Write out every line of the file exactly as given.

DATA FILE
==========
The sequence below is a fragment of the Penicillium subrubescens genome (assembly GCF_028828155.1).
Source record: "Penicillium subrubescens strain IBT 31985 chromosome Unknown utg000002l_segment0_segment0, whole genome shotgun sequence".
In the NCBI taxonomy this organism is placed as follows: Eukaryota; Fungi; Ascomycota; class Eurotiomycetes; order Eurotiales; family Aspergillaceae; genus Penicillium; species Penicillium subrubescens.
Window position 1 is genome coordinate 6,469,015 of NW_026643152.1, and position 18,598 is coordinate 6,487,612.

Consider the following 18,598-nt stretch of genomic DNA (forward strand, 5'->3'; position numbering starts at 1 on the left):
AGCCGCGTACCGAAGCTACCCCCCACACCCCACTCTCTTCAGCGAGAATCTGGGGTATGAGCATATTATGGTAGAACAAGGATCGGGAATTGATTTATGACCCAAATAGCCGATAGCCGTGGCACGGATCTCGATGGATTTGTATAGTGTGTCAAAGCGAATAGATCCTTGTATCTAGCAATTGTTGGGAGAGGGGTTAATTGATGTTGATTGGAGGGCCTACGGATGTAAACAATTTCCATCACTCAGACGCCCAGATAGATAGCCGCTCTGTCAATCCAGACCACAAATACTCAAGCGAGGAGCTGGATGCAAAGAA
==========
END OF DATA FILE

The sequence below is a fragment of the Penicillium subrubescens genome (assembly GCF_028828155.1).
Source record: "Penicillium subrubescens strain IBT 31985 chromosome Unknown utg000002l_segment0_segment0, whole genome shotgun sequence".
In the NCBI taxonomy this organism is placed as follows: Eukaryota; Fungi; Ascomycota; class Eurotiomycetes; order Eurotiales; family Aspergillaceae; genus Penicillium; species Penicillium subrubescens.
Window position 1 is genome coordinate 6,469,015 of NW_026643152.1, and position 18,598 is coordinate 6,487,612.

Consider the following 18,598-nt stretch of genomic DNA (forward strand, 5'->3'; position numbering starts at 1 on the left):
AGCCGCGTACCGAAGCTACCCCCCACACCCCACTCTCTTCAGCGAGAATCTGGGGTATGAGCATATTATGGTAGAACAAGGATCGGGAATTGATTTATGACCCAAATAGCCGATAGCCGTGGCACGGATCTCGATGGATTTGTATAGTGTGTCAAAGCGAATAGATCCTTGTATCTAGCAATTGTTGGGAGAGGGGTTAATTGATGTTGATTGGAGGGCCTACGGATGTAAACAATTTCCATCACTCAGACGCCCAGATAGATAGCCGCTCTGTCAATCCAGACCACAAATACTCAAGCGAGGAGCTGGATGCAAAGAA